By 10 August 2012 | Categories: news


In the wake of revelations on the Flamemalware, Kaspersky Lab has announced the discovery of ‘Gauss’, a new cyber-threat targeting users in the Middle East.

According to the Russian security company, Gauss is a complex, nation-state sponsored cyber-espionage toolkit designed to steal sensitive data, with a specific focus on browser passwords, online banking account credentials, cookies, and specific configurations of infected machines.
The online banking Trojan functionality found in Gauss is a unique characteristic that was not found in any previously known cyber-weapons. Analysis of Gauss shows it was designed to steal data from several Lebanese banks including the Bank of Beirut, EBLF, BlomBank, ByblosBank, FransaBank and Credit Libanais. In addition, it targets users of Citibank and PayPal.
Another key feature of Gauss is the ability to infect USB thumb drives, using the same LNK vulnerability that was previously used in Stuxnet and Flame. At the same time, the process of infecting USB sticks is more intelligent. Gauss is capable of “disinfecting” the drive under certain circumstances, and uses the removable media to store collected information in a hidden file. Another activity of the Trojan is the installation of a special font called Palida Narrow, with the purpose behind this action still being unknown.
While Gauss is similar to Flame in design, the geography of infections is noticeably different. The highest number of computers hit by Flame was recorded in Iran, while the majority of Gauss victims were located in Lebanon. The number of infections is also different. Based on telemetry reported from the Kaspersky Security Network (KSN), Gauss infected approximately 2 500 machines. In comparison, Flame was significantly lower, infecting closer to 700 machines.
Although the exact method used to infect PCs is not yet known, it is clear that Gauss propagates in a different manner to Flame or Duqu. Just like these two previous cyber-espionage weapons, Gauss’ spreading mechanisms are conducted in a controlled fashion, which emphasises stealth and secrecy for the operation.
Gauss was discovered during the course of the ongoing effort initiated by theInternational Telecommunication Union (ITU), following the discovery of Flame. Kaspersky Lab’s experts discovered Gauss by identifying commonalities the malicious program shares with Flame. These include similar architectural platforms, module structures, code bases and means of communication with command and control (C&C) servers.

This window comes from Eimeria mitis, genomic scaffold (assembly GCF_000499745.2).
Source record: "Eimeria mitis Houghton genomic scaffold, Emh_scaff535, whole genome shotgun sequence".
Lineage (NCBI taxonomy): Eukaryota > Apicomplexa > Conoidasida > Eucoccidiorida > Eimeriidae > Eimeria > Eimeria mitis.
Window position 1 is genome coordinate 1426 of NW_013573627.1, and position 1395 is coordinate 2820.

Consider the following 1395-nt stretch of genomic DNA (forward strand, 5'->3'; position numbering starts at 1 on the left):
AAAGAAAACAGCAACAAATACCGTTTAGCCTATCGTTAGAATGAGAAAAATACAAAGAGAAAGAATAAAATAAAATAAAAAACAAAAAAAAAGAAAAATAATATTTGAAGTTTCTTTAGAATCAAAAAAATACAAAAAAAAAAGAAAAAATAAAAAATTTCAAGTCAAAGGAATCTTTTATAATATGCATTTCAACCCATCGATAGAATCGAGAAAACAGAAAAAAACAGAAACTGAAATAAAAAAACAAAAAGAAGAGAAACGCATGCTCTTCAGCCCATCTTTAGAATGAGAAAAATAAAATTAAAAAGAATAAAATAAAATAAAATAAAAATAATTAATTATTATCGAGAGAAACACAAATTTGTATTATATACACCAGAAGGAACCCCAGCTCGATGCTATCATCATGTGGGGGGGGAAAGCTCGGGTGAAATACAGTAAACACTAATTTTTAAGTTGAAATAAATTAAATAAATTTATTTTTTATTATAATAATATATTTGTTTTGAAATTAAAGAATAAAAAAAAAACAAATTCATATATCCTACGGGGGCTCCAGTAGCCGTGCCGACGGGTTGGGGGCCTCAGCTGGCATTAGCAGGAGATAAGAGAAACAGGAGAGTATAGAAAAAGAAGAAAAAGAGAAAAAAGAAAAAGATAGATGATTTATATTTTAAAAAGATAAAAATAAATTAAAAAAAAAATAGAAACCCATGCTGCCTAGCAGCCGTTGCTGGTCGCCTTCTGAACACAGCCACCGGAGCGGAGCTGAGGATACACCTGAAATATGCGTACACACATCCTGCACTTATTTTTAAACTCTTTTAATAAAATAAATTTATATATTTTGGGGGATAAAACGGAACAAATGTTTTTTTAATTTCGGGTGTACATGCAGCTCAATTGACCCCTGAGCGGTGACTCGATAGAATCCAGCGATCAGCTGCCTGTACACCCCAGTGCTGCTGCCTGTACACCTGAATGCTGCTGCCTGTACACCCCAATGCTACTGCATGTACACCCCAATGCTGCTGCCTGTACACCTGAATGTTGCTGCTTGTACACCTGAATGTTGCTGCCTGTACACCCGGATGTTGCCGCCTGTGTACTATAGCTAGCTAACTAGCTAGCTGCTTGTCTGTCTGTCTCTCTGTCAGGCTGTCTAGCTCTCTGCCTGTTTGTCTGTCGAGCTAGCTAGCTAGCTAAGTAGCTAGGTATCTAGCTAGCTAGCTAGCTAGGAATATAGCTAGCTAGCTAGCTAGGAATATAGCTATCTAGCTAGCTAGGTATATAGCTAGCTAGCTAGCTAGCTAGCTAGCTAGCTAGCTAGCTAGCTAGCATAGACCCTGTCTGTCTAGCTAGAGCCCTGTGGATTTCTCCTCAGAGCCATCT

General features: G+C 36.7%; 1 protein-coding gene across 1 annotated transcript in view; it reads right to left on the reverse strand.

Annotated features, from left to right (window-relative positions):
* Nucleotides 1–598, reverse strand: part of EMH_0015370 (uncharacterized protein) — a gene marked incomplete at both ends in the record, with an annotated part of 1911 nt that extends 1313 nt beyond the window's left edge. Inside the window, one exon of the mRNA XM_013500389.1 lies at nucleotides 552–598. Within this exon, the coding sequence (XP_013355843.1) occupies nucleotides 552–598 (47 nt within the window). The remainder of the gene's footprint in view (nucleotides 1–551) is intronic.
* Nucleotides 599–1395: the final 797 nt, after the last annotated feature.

Quick facts:
?     Analysis indicates that Gauss began operations in the September 2011 timeframe.
?     It was first discovered in June 2012, resulting from the knowledge gained by the in-depth analysis and research conducted on the Flame malware.
?     This discovery was made possible due to strong resemblances and correlations between Flame and Gauss.
?     The Gauss C&C infrastructure was shutdown in July 2012 shortly after its discovery. Currently the malware is in a dormant state, waiting for its C&C servers to become active.
?     Since late May 2012, more than 2 500 infections were recorded by Kaspersky Lab’s cloud-based security system, with the estimated total number of victims of Gauss probably being in the tens of thousands. This number is lower compared to the case of Stuxnet, but it’s significantly higher than the number of attacks in Flame and Duqu.
?     Gauss steals detailed information about infected PCs including browser history, cookies, passwords, and system configurations. It is also capable of stealing access credentials for various online banking systems and payment methods.
?      Its main module was named by the unknown creators after the German mathematician JohannCarlFriedrichGauss. Other components bear the names of famous mathematicians as well, including Joseph-LouisLagrange and KurtGödel.
Alexander Gostev, chief security expert of Kaspersky Lab, commented: “Gauss bears striking resemblances to Flame, such as its design and code base, which enabled us to discover the malicious program. Similar to Flame and Duqu, Gauss is a complex cyber-espionage toolkit, with its design emphasising stealth and secrecy; however, its purpose was different to Flame or Duqu. Gauss targets multiple users in select countries to steal large amounts of data, with a specific focus on banking and financial information.”
At the present time, the Gauss Trojan is successfully detected, blocked and remediated by Kaspersky Lab’s products, classified as Trojan-Spy.Win32.Gauss.
The company’s experts have published in-depth analysis of the malware at
Gauss FAQ containing the essential information about the threat is also available:


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